I encountered this up close recently when my friend, Betsy DeVos, was nominated as Secretary of Education. Betsy and I have different views politically and I have concerns about how the privatization of education affects the disadvantaged. But I’ve also worked alongside Betsy for nearly a decade, both of us serving on the board of a non-profit organization and she’s not the ignorant, power-grabbing, homophobe she was made out to be as a part of the confirmation process. She’s a resilient woman so I’m not worried about her ability to endure SNL clips about Grizzly bears. But what saddens me is that the process never moved toward a constructive debate about the varying views on what’s best for education in the U.S. All of us are more complicated that a single story based on where we’re from, how we voted, or the color of our skin. Challenge any attempts at reducing an individual or group to a single story.

4. Monitor the Temperature

In facilitating CQ conversations, we have to keep our hand on the thermostat. If the temperature of the discussion is too cold, people won’t feel the need to ask uncomfortable questions or make difficult decisions. If it gets too hot, people are likely to dismiss it all together or simply become more calcified in what they already thought.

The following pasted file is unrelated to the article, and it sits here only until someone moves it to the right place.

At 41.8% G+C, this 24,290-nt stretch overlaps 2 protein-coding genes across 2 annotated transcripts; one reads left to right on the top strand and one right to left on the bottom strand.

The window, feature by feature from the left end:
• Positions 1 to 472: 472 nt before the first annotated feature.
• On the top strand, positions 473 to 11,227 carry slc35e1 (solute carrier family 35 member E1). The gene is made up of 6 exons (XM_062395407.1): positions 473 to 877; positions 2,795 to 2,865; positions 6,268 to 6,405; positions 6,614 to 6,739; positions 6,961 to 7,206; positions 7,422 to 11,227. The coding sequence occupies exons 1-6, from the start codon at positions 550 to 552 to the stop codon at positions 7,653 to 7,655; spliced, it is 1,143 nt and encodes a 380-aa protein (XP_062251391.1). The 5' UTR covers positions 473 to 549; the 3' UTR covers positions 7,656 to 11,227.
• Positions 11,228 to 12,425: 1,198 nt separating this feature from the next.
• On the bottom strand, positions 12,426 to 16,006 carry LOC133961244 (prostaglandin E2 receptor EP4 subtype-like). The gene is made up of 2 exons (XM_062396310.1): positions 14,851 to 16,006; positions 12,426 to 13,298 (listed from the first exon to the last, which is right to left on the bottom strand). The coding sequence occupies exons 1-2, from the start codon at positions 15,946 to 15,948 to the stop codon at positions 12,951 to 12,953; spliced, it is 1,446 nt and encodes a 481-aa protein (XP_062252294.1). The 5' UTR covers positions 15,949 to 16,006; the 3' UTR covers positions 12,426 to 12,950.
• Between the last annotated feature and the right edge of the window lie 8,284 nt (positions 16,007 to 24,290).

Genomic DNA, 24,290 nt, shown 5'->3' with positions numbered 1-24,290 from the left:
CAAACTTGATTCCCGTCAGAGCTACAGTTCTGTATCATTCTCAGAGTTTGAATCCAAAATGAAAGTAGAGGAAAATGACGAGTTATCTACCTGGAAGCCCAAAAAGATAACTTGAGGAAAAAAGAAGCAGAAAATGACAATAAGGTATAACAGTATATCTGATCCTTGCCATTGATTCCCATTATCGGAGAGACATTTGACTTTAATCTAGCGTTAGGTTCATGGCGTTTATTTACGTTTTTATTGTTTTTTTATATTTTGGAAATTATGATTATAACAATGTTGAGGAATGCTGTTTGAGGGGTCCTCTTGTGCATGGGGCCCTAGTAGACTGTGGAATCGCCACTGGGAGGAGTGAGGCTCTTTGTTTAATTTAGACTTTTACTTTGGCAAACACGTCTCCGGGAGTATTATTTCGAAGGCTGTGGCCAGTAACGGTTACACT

As much as possible, depersonalize the conflict in the room—particularly if it comes to you personally. The purpose is to disagree about the issues and perspectives rather than to defend yourself. If at all possible, find someone else in the room who can help you monitor the temperature. Someone who isn’t directly responsible for facilitating the session will often observe things you miss. One CQ facilitator recently told me she and her colleague actually have a hand symbol they use with each other to note when the temperature of the discussion and interaction seems too hot or cold.

5. Provide Some Resolution

We don’t have to end a session with a “happily ever after” story line, but we do need to provide some sort of resolution to the disequilibrium we create. I’ve been guilty of exposing groups to issues of privilege or cultural ignorance and then just leaving them with it. That’s unfair. There aren’t simple answers to many of the tensions we expose, but if we’re going to make people aware of something like implicit bias or the ways others perceive their culture, it’s unfair to do so unless we offer some direction on what to do with that understanding.

I’m still sorting this through. So I’d love to hear what others are learning about how to facilitate productive conversations that build cultural intelligence.